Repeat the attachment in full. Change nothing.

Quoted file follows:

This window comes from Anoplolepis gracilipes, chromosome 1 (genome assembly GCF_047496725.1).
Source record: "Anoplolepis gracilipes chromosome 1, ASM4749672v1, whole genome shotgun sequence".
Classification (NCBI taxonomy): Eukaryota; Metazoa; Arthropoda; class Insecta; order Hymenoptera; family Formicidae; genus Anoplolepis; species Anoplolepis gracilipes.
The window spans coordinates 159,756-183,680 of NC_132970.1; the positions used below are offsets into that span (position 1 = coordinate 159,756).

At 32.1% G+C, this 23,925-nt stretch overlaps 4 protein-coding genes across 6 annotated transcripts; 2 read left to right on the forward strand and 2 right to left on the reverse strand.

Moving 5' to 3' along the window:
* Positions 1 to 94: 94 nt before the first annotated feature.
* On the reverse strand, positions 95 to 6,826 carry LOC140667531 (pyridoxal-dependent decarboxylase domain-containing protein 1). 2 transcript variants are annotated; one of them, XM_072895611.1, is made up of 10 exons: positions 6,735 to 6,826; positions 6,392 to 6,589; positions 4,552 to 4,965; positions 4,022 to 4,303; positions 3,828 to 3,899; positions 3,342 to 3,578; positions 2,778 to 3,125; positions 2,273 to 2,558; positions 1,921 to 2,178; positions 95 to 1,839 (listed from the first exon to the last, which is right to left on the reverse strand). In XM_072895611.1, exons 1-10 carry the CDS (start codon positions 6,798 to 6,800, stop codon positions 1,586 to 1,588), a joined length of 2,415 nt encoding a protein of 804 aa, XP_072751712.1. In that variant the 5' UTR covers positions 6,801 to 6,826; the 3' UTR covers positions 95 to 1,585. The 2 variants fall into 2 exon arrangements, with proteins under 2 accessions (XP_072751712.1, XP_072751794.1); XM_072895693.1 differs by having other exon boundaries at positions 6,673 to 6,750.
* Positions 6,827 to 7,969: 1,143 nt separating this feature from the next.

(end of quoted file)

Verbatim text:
This window comes from Anoplolepis gracilipes, chromosome 1 (genome assembly GCF_047496725.1).
Source record: "Anoplolepis gracilipes chromosome 1, ASM4749672v1, whole genome shotgun sequence".
Classification (NCBI taxonomy): Eukaryota; Metazoa; Arthropoda; class Insecta; order Hymenoptera; family Formicidae; genus Anoplolepis; species Anoplolepis gracilipes.
The window spans coordinates 159,756-183,680 of NC_132970.1; the positions used below are offsets into that span (position 1 = coordinate 159,756).

At 32.1% G+C, this 23,925-nt stretch overlaps 4 protein-coding genes across 6 annotated transcripts; 2 read left to right on the forward strand and 2 right to left on the reverse strand.

Moving 5' to 3' along the window:
* Positions 1 to 94: 94 nt before the first annotated feature.
* On the reverse strand, positions 95 to 6,826 carry LOC140667531 (pyridoxal-dependent decarboxylase domain-containing protein 1). 2 transcript variants are annotated; one of them, XM_072895611.1, is made up of 10 exons: positions 6,735 to 6,826; positions 6,392 to 6,589; positions 4,552 to 4,965; positions 4,022 to 4,303; positions 3,828 to 3,899; positions 3,342 to 3,578; positions 2,778 to 3,125; positions 2,273 to 2,558; positions 1,921 to 2,178; positions 95 to 1,839 (listed from the first exon to the last, which is right to left on the reverse strand). In XM_072895611.1, exons 1-10 carry the CDS (start codon positions 6,798 to 6,800, stop codon positions 1,586 to 1,588), a joined length of 2,415 nt encoding a protein of 804 aa, XP_072751712.1. In that variant the 5' UTR covers positions 6,801 to 6,826; the 3' UTR covers positions 95 to 1,585. The 2 variants fall into 2 exon arrangements, with proteins under 2 accessions (XP_072751712.1, XP_072751794.1); XM_072895693.1 differs by having other exon boundaries at positions 6,673 to 6,750.
* Positions 6,827 to 7,969: 1,143 nt separating this feature from the next.